For information about submitting a proposal see the 2023 Proposal Call
Proposals are due by May 15, 2023
Two teachers working together with groups of students; sharing the planning, organization, delivery and assessment of instruction, as well as the physical space (Bacharach, Heck and Dank, 2005)
Co-Teaching is not a new phenomenon. Co-Teaching between two licensed teachers began in the early 70’s with the advent of Public Law 94-142 (now IDEA). Co-teaching provided a structure by which a general and special educator could work together (co-teach) to deliver instruction (Cook & Friend, 1995). Co-Teaching between two licensed teachers expanded to include content teachers, various intervention specialists, and multilingual teachers (EL).
This early model of co-teaching has also been applied to the student teaching experience where a cooperating teacher and teacher candidate co-teach in a classroom setting. Early research done at St. Cloud State University, found that K-6 students co-taught in math and reading, by a cooperating teacher and teacher candidate, statistically outperformed students in a classroom with a teacher candidate utilizing a more traditional approach, and outperformed students in classrooms where there was no student teacher (Bacharach, Heck & Dahlberg, 2010).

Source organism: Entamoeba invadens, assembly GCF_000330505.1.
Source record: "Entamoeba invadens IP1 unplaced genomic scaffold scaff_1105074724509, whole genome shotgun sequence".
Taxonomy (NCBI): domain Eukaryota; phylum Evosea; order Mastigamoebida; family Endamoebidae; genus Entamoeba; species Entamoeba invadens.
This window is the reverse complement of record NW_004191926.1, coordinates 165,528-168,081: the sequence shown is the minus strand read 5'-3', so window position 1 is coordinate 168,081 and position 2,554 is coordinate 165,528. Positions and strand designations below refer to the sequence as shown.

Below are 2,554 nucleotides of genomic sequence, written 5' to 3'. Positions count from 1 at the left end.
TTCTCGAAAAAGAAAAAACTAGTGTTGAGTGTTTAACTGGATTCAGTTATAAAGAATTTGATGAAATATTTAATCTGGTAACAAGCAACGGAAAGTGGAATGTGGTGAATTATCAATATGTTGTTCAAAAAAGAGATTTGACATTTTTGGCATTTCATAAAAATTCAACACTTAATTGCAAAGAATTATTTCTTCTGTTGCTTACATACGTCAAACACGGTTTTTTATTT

The outcome allowed St. Cloud State University to reexamine their traditional model and provided an innovative and effective model of student teaching. Through co-planning and co-teaching, cooperating teachers allow teacher candidates time to develop and practice all aspects of teaching with help and support. As the experience progresses, pairs seamlessly alternate between leading and assisting with planning, instructing, and assessing. Classroom teachers partner with teacher candidates rather than “giving away” responsibility. Co-teaching pairs are not expected to use co-teaching for every lesson but rather to determine when specific co-teaching strategies would be most useful in assisting student learning.
Qualitative data was collected from cooperating teachers, teacher candidates, and P12 learners involved in the project. Overwhelmingly, all three groups of stakeholders identified positive benefits of a co-teaching model of student teaching (Bacharach, Heck, and Dahlberg; 2010, Heck & Bacharach, 2010).